Seldom or never does a marriage develop into an individual relationship smoothly without crisis. There is no birth of consciousness without pain. – C. G. Jung
Dr. Harter believes in couples capacity to change and has a nonjudgmental, practical approach to helping them resolve conflict. Her style is interactive and depending upon each couples needs, sessions are divided between teaching communication skills and helping couples better understand the role of emotions in relationships. She also works to create an atmosphere of trust and respect and can bring humor and wisdom to the seemingly most entrenched of couple dilemmas. In each session, she observes partners’ verbal and nonverbal behavior and offers feedback about ways to improve relating and stop harmful conflict from escalating. At the onset of treatment, each member of the couple identifies a treatment goal and Dr. Harter keeps the work directed toward these goals across meetings, often assigning “homework” between sessions. When focusing on patterns of communication, for example, couples often practice making a distinction between the intent of behavior versus the impact of behavior. Common topics addressed include division of household chores, co-parenting, finances, sexual intimacy, in-laws, major life decisions, healing violations of trust, and differences in core standards and beliefs. Treatment typically involves helping couples develop more flexible and varied ways of making sense of their own and their partners’ actions, and understanding how experiences in childhood may shape one’s current approach to relationships and perception of their partner. This combination of skills training, coaching, insight, and en vivo practice in a secure setting often enables couples to clarify confusion and to access loving feelings, which may seem lost. Couples, in turn, are able to practice letting go of past disappointments, and use their relationship as a platform to form a more deeply gratifying and love-filled life.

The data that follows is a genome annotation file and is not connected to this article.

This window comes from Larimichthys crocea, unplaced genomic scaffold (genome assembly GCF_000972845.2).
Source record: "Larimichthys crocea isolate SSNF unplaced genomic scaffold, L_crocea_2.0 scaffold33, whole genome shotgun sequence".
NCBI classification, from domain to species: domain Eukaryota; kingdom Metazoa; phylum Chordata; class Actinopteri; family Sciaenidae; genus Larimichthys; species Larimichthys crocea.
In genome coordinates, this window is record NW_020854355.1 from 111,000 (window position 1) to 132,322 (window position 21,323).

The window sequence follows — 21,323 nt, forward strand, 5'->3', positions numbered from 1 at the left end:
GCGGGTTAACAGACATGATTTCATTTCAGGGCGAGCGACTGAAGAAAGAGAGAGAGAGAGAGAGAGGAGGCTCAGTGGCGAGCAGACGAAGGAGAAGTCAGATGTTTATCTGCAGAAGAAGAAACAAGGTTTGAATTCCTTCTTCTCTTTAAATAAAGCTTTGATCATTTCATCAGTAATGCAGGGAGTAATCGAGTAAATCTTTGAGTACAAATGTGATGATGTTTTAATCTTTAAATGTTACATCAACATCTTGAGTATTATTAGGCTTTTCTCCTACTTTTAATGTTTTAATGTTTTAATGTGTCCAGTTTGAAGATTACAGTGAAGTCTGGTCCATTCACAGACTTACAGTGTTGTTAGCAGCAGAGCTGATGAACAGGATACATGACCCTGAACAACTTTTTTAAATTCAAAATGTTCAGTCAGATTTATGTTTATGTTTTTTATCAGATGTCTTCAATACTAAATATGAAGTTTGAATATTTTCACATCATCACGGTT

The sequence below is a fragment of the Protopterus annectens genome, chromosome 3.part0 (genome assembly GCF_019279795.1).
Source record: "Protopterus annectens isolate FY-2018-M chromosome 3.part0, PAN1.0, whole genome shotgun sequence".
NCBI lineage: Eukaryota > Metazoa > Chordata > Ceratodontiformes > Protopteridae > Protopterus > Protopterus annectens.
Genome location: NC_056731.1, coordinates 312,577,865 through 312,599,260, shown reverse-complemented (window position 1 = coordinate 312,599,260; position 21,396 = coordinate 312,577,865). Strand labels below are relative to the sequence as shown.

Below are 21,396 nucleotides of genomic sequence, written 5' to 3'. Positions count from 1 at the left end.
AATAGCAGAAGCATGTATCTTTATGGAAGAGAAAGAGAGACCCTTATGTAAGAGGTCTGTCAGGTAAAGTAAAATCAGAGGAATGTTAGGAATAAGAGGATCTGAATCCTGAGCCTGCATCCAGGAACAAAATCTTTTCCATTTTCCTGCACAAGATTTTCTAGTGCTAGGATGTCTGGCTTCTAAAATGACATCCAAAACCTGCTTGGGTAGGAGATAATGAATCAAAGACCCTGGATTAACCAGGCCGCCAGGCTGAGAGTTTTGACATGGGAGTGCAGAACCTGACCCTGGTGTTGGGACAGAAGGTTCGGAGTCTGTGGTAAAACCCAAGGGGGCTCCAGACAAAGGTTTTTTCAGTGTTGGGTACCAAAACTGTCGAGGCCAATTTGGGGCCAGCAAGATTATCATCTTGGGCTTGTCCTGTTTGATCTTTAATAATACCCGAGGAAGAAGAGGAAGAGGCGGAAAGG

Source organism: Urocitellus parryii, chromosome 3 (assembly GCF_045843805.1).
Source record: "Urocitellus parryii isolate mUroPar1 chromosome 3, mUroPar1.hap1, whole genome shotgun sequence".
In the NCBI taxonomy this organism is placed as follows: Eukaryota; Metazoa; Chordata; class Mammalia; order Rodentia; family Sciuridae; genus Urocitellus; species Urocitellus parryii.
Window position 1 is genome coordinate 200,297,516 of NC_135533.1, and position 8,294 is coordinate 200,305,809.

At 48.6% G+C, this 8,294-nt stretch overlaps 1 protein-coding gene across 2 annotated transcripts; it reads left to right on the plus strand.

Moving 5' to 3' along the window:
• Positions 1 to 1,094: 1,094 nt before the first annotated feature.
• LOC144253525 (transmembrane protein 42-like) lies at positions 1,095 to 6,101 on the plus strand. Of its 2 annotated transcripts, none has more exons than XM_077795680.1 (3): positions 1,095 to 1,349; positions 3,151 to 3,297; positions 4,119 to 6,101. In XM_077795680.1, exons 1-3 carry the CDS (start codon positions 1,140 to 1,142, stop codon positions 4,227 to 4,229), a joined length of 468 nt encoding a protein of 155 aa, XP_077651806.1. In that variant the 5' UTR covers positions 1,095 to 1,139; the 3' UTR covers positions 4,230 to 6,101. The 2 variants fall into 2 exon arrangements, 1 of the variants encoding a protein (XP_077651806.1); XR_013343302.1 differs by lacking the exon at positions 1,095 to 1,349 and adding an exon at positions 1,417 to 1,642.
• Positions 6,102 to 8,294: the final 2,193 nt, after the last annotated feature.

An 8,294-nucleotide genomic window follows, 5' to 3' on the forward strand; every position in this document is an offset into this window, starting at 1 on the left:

Dr. Harter first began working with couples in the early 1990s as a premarital enrichment counselor through The University of North Carolina at Chapel Hill. This experience led to her involvement in intensive training, research, and therapy with couples well into the next decade before opening her private practice in 2006. She has worked with diverse couples and has expertise in cognitive-behavioral and psychodynamic treatment approaches. Upon completing her post-doctoral work, she served as project director for the marital portion of a 70-year-long study of adult lives at Brigham and Women’s Hospital and Harvard Medical School. She begins additional training this spring in an Internal Family Systems approach to treatment.